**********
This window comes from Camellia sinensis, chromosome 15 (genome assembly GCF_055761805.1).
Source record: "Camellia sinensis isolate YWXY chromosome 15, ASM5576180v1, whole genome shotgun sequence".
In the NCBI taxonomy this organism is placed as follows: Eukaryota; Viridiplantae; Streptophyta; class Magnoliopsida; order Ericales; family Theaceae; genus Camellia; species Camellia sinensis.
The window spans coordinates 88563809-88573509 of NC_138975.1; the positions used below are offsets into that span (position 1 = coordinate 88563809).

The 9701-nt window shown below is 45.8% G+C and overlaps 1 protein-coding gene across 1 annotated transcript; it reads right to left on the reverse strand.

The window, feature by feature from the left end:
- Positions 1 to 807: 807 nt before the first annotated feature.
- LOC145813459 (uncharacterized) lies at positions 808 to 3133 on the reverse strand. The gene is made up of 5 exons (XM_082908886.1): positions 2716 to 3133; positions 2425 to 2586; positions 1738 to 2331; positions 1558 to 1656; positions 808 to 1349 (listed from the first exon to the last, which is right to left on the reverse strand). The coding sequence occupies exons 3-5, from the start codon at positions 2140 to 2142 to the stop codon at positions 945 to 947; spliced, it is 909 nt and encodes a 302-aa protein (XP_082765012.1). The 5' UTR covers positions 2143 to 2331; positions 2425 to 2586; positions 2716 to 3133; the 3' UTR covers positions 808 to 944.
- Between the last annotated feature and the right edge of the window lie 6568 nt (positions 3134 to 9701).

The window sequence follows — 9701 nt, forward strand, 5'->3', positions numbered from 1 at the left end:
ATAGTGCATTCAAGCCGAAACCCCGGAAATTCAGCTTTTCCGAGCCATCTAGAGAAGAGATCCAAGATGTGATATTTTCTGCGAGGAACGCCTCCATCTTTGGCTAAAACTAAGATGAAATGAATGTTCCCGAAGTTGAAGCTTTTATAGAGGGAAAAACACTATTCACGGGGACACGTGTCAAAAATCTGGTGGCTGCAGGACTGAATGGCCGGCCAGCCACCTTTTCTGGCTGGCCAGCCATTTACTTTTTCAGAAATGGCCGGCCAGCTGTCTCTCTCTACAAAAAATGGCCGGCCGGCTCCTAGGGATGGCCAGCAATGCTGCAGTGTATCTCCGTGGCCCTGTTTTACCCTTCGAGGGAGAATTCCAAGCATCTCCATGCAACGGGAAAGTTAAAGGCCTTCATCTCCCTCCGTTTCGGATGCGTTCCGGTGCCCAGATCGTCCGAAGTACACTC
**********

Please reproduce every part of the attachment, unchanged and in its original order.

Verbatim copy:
This window comes from Camellia sinensis, chromosome 15 (genome assembly GCF_055761805.1).
Source record: "Camellia sinensis isolate YWXY chromosome 15, ASM5576180v1, whole genome shotgun sequence".
In the NCBI taxonomy this organism is placed as follows: Eukaryota; Viridiplantae; Streptophyta; class Magnoliopsida; order Ericales; family Theaceae; genus Camellia; species Camellia sinensis.
The window spans coordinates 88563809-88573509 of NC_138975.1; the positions used below are offsets into that span (position 1 = coordinate 88563809).

The 9701-nt window shown below is 45.8% G+C and overlaps 1 protein-coding gene across 1 annotated transcript; it reads right to left on the reverse strand.

The window, feature by feature from the left end:
- Positions 1 to 807: 807 nt before the first annotated feature.
- LOC145813459 (uncharacterized) lies at positions 808 to 3133 on the reverse strand. The gene is made up of 5 exons (XM_082908886.1): positions 2716 to 3133; positions 2425 to 2586; positions 1738 to 2331; positions 1558 to 1656; positions 808 to 1349 (listed from the first exon to the last, which is right to left on the reverse strand). The coding sequence occupies exons 3-5, from the start codon at positions 2140 to 2142 to the stop codon at positions 945 to 947; spliced, it is 909 nt and encodes a 302-aa protein (XP_082765012.1). The 5' UTR covers positions 2143 to 2331; positions 2425 to 2586; positions 2716 to 3133; the 3' UTR covers positions 808 to 944.
- Between the last annotated feature and the right edge of the window lie 6568 nt (positions 3134 to 9701).

The window sequence follows — 9701 nt, forward strand, 5'->3', positions numbered from 1 at the left end:
ATAGTGCATTCAAGCCGAAACCCCGGAAATTCAGCTTTTCCGAGCCATCTAGAGAAGAGATCCAAGATGTGATATTTTCTGCGAGGAACGCCTCCATCTTTGGCTAAAACTAAGATGAAATGAATGTTCCCGAAGTTGAAGCTTTTATAGAGGGAAAAACACTATTCACGGGGACACGTGTCAAAAATCTGGTGGCTGCAGGACTGAATGGCCGGCCAGCCACCTTTTCTGGCTGGCCAGCCATTTACTTTTTCAGAAATGGCCGGCCAGCTGTCTCTCTCTACAAAAAATGGCCGGCCGGCTCCTAGGGATGGCCAGCAATGCTGCAGTGTATCTCCGTGGCCCTGTTTTACCCTTCGAGGGAGAATTCCAAGCATCTCCATGCAACGGGAAAGTTAAAGGCCTTCATCTCCCTCCGTTTCGGATGCGTTCCGGTGCCCAGATCGTCCGAAGTACACTC